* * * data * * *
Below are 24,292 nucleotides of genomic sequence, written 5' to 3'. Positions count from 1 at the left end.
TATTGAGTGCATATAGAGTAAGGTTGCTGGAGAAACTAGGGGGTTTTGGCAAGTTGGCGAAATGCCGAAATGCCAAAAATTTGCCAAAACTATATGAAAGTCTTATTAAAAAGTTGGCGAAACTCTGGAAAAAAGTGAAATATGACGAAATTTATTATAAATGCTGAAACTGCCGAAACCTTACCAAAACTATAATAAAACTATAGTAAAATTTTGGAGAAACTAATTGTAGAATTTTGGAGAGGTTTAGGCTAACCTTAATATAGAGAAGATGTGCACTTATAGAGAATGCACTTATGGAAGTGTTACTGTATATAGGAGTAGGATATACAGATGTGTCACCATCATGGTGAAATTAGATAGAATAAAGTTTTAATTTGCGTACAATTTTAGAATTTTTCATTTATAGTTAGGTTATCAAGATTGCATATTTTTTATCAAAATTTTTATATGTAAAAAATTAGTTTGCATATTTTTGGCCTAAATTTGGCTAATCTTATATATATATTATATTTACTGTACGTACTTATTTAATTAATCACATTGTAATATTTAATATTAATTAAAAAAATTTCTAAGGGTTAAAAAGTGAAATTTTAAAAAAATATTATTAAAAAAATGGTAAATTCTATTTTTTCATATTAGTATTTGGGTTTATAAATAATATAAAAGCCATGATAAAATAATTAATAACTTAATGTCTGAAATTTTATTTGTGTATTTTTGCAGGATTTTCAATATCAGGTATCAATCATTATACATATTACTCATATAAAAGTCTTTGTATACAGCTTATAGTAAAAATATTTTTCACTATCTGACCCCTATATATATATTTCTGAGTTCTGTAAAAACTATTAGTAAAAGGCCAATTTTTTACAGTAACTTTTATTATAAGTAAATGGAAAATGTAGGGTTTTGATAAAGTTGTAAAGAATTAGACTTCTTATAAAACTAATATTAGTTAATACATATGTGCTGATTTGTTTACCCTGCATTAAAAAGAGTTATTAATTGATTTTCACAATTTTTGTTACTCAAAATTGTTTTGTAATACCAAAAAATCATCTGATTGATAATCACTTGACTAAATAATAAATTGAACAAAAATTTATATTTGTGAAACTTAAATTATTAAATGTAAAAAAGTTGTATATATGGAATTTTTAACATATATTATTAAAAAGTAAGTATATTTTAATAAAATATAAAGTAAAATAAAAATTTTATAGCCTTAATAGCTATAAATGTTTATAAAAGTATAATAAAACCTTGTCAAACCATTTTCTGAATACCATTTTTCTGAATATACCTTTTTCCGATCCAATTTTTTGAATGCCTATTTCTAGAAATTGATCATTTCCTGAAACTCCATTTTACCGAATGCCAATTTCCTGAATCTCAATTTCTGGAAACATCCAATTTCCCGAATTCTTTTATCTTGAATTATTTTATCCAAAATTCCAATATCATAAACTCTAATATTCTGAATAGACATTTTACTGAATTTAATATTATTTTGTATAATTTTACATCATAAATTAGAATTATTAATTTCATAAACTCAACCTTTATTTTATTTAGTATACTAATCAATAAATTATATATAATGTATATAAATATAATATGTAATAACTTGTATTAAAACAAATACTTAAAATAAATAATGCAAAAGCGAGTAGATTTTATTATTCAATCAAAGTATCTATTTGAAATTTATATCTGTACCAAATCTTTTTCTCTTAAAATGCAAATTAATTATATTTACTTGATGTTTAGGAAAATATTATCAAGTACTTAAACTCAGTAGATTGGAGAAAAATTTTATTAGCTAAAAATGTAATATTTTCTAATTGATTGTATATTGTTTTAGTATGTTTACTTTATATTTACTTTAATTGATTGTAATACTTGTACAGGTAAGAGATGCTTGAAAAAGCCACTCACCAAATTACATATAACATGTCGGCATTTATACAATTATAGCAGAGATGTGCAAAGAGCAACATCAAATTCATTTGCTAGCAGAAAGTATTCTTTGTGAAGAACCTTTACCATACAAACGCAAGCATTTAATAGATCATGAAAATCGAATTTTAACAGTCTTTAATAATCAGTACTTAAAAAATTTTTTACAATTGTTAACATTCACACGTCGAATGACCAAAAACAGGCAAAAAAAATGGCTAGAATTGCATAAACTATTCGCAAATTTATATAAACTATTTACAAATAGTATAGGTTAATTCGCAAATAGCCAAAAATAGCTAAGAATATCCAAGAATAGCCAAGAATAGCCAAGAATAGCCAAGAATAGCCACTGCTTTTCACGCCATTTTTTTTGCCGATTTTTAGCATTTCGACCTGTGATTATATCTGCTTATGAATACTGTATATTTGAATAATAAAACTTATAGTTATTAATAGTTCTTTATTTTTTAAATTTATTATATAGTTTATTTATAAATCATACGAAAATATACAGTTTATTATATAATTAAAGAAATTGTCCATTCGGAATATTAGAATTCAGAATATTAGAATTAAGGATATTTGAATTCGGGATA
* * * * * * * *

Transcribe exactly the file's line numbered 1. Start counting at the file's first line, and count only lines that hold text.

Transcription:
Below are 24,292 nucleotides of genomic sequence, written 5' to 3'. Positions count from 1 at the left end.